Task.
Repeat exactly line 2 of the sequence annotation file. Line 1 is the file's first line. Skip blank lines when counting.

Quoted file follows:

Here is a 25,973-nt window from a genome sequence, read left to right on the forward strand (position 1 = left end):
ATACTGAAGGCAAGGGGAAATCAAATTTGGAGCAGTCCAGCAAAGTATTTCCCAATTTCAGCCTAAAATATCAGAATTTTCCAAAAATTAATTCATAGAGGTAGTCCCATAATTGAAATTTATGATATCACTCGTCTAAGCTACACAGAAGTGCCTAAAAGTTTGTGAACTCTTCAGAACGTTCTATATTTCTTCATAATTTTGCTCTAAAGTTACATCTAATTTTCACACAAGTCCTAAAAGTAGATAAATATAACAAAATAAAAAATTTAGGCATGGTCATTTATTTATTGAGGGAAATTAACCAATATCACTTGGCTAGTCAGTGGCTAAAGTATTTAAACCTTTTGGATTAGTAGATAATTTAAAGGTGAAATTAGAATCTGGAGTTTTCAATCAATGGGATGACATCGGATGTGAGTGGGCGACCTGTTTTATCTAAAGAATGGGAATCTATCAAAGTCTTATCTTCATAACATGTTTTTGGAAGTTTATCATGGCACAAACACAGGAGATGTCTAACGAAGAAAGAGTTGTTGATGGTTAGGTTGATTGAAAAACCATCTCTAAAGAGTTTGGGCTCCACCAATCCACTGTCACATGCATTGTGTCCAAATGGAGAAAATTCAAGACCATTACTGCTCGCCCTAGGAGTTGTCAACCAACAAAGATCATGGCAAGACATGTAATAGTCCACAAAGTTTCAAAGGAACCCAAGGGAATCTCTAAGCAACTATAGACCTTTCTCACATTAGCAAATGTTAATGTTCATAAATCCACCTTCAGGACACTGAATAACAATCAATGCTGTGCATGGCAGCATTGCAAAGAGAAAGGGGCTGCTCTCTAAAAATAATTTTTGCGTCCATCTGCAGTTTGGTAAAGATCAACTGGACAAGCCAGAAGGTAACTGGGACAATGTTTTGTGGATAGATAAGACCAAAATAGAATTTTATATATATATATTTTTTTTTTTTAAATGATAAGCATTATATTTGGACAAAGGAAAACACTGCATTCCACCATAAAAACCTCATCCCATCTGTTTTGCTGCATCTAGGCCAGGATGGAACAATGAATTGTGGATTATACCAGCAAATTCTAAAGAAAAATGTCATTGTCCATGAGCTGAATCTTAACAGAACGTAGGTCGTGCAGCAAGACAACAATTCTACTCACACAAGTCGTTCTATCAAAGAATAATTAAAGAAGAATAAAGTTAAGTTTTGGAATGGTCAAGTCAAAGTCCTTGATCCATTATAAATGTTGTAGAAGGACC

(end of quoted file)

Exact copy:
ATACTGAAGGCAAGGGGAAATCAAATTTGGAGCAGTCCAGCAAAGTATTTCCCAATTTCAGCCTAAAATATCAGAATTTTCCAAAAATTAATTCATAGAGGTAGTCCCATAATTGAAATTTATGATATCACTCGTCTAAGCTACACAGAAGTGCCTAAAAGTTTGTGAACTCTTCAGAACGTTCTATATTTCTTCATAATTTTGCTCTAAAGTTACATCTAATTTTCACACAAGTCCTAAAAGTAGATAAATATAACAAAATAAAAAATTTAGGCATGGTCATTTATTTATTGAGGGAAATTAACCAATATCACTTGGCTAGTCAGTGGCTAAAGTATTTAAACCTTTTGGATTAGTAGATAATTTAAAGGTGAAATTAGAATCTGGAGTTTTCAATCAATGGGATGACATCGGATGTGAGTGGGCGACCTGTTTTATCTAAAGAATGGGAATCTATCAAAGTCTTATCTTCATAACATGTTTTTGGAAGTTTATCATGGCACAAACACAGGAGATGTCTAACGAAGAAAGAGTTGTTGATGGTTAGGTTGATTGAAAAACCATCTCTAAAGAGTTTGGGCTCCACCAATCCACTGTCACATGCATTGTGTCCAAATGGAGAAAATTCAAGACCATTACTGCTCGCCCTAGGAGTTGTCAACCAACAAAGATCATGGCAAGACATGTAATAGTCCACAAAGTTTCAAAGGAACCCAAGGGAATCTCTAAGCAACTATAGACCTTTCTCACATTAGCAAATGTTAATGTTCATAAATCCACCTTCAGGACACTGAATAACAATCAATGCTGTGCATGGCAGCATTGCAAAGAGAAAGGGGCTGCTCTCTAAAAATAATTTTTGCGTCCATCTGCAGTTTGGTAAAGATCAACTGGACAAGCCAGAAGGTAACTGGGACAATGTTTTGTGGATAGATAAGACCAAAATAGAATTTTATATATATATATTTTTTTTTTTTAAATGATAAGCATTATATTTGGACAAAGGAAAACACTGCATTCCACCATAAAAACCTCATCCCATCTGTTTTGCTGCATCTAGGCCAGGATGGAACAATGAATTGTGGATTATACCAGCAAATTCTAAAGAAAAATGTCATTGTCCATGAGCTGAATCTTAACAGAACGTAGGTCGTGCAGCAAGACAACAATTCTACTCACACAAGTCGTTCTATCAAAGAATAATTAAAGAAGAATAAAGTTAAGTTTTGGAATGGTCAAGTCAAAGTCCTTGATCCATTATAAATGTTGTAGAAGGACC